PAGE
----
I do not see this as contrary to my statement(s) perhaps I explained poorly and/or there was an interpretion problem. As in my statement(s), both target and origin site have eastward but dissimilar speeds. If the speed of the target is less than the speed of the origin site ( a northerly shot in the northern hemisphere) the projectile will be deflected to the east and if the target has greater eastward speed than the origin site the projectile will be deflected to the west (a southerly shot in the northern hemishpere). Whether the varying shot deflection is eastward or westward it's always to the right for Coriolis in the northern hemisphere.
#11
11-08-2003, 10:03 PM
 Platinum Member Join Date: Jun 2001 Location: Palmer, Alaska Posts: 2,539
Re: Coriolis effect

Phil,
The way I understood Dave's explanation and the article you posted the link to, which Dave pasted above, says the same thing?

POI will always be to the right in the northern, and to the left in the southern hemisphere.

The result is that an object traveling away from the equator will eventually be heading east faster than the ground below it and will seem to be forced east by some mysterious force. Objects traveling towards the equator will eventually be going more slowly than the ground beneath them and will seem to be forced west."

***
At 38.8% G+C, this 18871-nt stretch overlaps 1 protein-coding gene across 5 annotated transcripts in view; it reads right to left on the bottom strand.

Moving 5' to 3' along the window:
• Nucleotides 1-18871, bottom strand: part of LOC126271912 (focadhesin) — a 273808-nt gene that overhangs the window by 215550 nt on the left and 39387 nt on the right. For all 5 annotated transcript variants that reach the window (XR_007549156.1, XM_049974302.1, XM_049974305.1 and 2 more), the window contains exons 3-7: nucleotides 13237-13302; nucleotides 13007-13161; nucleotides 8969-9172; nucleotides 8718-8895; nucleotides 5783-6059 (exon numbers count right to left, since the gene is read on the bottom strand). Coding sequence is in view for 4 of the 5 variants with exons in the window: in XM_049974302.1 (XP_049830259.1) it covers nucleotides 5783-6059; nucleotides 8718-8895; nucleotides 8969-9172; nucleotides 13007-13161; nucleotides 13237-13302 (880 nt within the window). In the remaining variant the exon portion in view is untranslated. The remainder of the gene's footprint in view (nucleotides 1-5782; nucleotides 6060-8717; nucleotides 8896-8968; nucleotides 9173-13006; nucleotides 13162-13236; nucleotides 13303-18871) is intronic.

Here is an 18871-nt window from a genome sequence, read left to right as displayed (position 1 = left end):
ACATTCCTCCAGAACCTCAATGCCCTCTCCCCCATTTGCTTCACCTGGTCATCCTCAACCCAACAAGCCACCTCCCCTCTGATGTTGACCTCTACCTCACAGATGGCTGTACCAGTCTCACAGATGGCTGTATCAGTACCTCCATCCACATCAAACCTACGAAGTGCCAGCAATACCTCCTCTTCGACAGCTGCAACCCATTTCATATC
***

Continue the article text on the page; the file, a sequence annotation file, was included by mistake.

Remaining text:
Now, I'll bet it has a varying degree of deviation depending on what latitude you're shooting from as well. In the same hemisphere and shooting the same direction and the same distance that is...
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Brent Moffitt
#12
11-08-2003, 10:34 PM
 Gold Member Join Date: Sep 2002 Location: Illinois Posts: 837
Re: Coriolis effect

A...let me see if I understand the practical application of this...If I'm North of the Equator and am shooting North, then I should use a left hand twist bbl to counter this effect. And if shooting South being South of the Equator a right hand twist, correct? But what happens if I fire one off say Northeast or Southwest? I guess I'll have to take a compas reading and choose the rifle with the proper twist. [img]images/icons/confused.gif[/img] [img]images/icons/confused.gif[/img] [img]images/icons/confused.gif[/img]
Good shooting,
db
#13
11-09-2003, 06:30 AM
 Platinum Member Join Date: May 2001 Location: Lock Haven P.A. Posts: 1,071
Re: Coriolis effect

You guys have "WAY TO MUCH TIME ON YOUR HANDS" [img]images/icons/grin.gif[/img]
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Boyd Heaton...
#14
11-09-2003, 08:23 AM
 Platinum Member Join Date: May 2001 Location: Pennsylvania Posts: 1,757
Re: Coriolis effect

Hello fellows.

As I have mentioned before, thats why when LR hunting, "we" take a "sighter shot" first. [img]images/icons/grin.gif[/img] [img]images/icons/grin.gif[/img]

It will eliminate the variables such as rotation speed of the earth, direction we are shooting and the wind, all in one operation. No need to worry about the long math equasions , just the elevation and windage knobs and how they effect the impact of the bullet from point A to point B.

Since we are not putting a rocket into orbit or going to the moon or shooting 1000 miles or more with a projectile, the sighter shot method leaves more time to enjoy our hunting and allows clean kills in the process.

Speaking of enjoy, I have to go send a few bullets across the mountains today out to 1500 to 1800 yards.

I try to keep it simple and it has always Worked for me.

Later
DC
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Darryl Cassel